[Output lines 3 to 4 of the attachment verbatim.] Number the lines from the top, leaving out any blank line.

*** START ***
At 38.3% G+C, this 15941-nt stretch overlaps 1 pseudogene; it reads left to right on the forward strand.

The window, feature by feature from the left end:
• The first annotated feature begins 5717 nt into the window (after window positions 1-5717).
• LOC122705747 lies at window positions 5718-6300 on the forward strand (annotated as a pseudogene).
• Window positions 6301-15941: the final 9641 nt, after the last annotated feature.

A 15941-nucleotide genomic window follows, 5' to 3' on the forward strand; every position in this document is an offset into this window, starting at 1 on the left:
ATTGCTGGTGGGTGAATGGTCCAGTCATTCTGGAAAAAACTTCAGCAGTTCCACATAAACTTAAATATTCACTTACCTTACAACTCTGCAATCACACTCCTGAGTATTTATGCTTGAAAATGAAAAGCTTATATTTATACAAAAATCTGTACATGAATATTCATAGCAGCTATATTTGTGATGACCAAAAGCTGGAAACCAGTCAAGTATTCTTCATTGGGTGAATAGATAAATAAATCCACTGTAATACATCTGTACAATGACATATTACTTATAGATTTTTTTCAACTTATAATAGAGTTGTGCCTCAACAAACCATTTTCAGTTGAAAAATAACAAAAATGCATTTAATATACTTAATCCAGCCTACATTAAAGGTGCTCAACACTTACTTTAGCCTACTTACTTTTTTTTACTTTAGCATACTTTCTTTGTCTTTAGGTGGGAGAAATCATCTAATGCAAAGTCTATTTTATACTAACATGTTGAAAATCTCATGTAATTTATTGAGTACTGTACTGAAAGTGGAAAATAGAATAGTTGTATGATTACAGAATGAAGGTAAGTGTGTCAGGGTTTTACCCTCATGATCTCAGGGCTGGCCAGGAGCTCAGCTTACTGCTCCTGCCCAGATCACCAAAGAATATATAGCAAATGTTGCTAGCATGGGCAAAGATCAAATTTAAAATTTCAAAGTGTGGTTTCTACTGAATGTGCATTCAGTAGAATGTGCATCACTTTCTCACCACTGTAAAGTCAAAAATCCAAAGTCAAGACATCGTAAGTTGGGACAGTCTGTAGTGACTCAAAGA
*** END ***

• The first annotated feature begins 5717 nt into the window (after window positions 1-5717).
• LOC122705747 lies at window positions 5718-6300 on the forward strand (annotated as a pseudogene).